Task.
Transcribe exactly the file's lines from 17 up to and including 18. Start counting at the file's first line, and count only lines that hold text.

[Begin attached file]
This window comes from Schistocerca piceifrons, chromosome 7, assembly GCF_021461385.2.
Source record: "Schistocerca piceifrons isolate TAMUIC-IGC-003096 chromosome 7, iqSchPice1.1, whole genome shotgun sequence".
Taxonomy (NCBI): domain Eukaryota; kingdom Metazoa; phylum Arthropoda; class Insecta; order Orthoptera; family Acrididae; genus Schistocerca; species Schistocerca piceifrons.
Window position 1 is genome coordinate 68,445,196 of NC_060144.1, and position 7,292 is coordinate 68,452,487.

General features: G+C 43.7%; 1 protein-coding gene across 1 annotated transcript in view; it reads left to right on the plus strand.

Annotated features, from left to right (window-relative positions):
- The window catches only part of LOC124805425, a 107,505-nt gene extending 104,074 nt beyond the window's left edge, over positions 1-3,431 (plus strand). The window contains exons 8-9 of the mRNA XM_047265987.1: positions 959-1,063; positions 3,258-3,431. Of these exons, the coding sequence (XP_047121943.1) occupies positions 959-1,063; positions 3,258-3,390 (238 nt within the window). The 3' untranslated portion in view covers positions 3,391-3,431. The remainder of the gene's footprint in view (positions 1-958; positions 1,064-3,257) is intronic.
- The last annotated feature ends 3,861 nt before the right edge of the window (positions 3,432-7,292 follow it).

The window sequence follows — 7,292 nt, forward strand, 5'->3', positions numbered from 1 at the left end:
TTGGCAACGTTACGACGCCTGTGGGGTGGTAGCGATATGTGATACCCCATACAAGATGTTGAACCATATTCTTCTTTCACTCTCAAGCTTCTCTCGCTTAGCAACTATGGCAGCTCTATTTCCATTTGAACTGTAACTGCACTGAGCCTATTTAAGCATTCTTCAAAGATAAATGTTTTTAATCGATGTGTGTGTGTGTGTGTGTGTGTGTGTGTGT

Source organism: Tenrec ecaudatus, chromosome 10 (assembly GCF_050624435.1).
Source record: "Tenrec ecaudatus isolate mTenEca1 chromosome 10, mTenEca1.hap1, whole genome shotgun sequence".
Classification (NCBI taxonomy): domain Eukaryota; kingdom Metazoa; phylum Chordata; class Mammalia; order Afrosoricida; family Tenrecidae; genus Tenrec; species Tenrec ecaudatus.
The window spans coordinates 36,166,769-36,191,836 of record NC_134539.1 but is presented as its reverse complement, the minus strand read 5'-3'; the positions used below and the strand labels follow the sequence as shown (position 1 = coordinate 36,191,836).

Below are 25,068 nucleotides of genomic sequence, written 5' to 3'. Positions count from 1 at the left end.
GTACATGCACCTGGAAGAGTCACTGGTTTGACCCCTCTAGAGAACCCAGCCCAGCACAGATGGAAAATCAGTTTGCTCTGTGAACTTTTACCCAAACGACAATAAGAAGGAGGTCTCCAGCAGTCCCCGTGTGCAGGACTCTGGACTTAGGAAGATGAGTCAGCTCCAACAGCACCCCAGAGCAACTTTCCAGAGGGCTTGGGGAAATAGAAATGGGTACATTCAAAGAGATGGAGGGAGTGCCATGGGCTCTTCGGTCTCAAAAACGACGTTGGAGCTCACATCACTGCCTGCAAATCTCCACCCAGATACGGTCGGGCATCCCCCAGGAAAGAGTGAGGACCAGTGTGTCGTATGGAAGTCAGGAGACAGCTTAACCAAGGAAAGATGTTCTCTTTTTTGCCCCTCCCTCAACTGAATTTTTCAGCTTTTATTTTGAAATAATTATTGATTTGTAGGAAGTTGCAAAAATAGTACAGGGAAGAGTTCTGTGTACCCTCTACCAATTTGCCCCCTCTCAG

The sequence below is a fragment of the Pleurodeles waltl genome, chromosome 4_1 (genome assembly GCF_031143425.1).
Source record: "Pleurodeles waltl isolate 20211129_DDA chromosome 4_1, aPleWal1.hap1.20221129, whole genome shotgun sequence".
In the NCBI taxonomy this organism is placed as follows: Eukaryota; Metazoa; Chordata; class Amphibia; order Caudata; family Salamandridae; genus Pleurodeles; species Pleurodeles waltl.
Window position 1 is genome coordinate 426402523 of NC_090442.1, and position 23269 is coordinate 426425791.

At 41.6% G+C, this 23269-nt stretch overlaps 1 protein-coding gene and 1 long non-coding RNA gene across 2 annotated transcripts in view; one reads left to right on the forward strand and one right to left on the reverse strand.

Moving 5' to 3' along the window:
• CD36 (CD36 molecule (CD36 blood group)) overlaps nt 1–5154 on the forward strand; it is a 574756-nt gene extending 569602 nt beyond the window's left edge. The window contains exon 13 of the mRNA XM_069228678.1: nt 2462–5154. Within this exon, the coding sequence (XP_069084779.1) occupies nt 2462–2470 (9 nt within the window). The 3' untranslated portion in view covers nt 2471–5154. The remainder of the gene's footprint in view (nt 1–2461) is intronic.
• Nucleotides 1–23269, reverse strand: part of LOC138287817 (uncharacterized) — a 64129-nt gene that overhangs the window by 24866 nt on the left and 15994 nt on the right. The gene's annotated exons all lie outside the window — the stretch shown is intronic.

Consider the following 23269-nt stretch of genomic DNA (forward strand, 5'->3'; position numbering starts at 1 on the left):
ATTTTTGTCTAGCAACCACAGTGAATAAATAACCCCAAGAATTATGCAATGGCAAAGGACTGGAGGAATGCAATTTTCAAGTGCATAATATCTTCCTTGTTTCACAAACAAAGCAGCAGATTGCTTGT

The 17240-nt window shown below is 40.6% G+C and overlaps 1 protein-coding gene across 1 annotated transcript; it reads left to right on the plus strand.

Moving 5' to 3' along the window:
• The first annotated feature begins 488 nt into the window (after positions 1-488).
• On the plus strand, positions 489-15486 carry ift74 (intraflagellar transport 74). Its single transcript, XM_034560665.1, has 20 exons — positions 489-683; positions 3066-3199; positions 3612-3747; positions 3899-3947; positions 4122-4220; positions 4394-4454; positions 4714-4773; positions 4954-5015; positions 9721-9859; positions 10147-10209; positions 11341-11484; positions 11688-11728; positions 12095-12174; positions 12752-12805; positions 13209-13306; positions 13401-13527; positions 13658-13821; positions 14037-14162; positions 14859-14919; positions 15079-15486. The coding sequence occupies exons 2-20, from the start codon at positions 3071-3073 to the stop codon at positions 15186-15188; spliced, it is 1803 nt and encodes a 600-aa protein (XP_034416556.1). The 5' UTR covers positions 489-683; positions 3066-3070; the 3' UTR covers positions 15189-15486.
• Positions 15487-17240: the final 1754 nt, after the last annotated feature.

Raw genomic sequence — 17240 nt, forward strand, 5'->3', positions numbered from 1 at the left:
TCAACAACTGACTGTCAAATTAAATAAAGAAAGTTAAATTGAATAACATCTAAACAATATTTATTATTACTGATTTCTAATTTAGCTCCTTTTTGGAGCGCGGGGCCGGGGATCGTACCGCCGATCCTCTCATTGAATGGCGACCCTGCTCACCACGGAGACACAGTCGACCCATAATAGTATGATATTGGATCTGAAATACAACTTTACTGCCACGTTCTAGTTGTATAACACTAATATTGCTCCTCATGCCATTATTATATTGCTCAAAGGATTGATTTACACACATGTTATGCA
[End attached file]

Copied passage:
The sequence below is a fragment of the Pleurodeles waltl genome, chromosome 4_1 (genome assembly GCF_031143425.1).
Source record: "Pleurodeles waltl isolate 20211129_DDA chromosome 4_1, aPleWal1.hap1.20221129, whole genome shotgun sequence".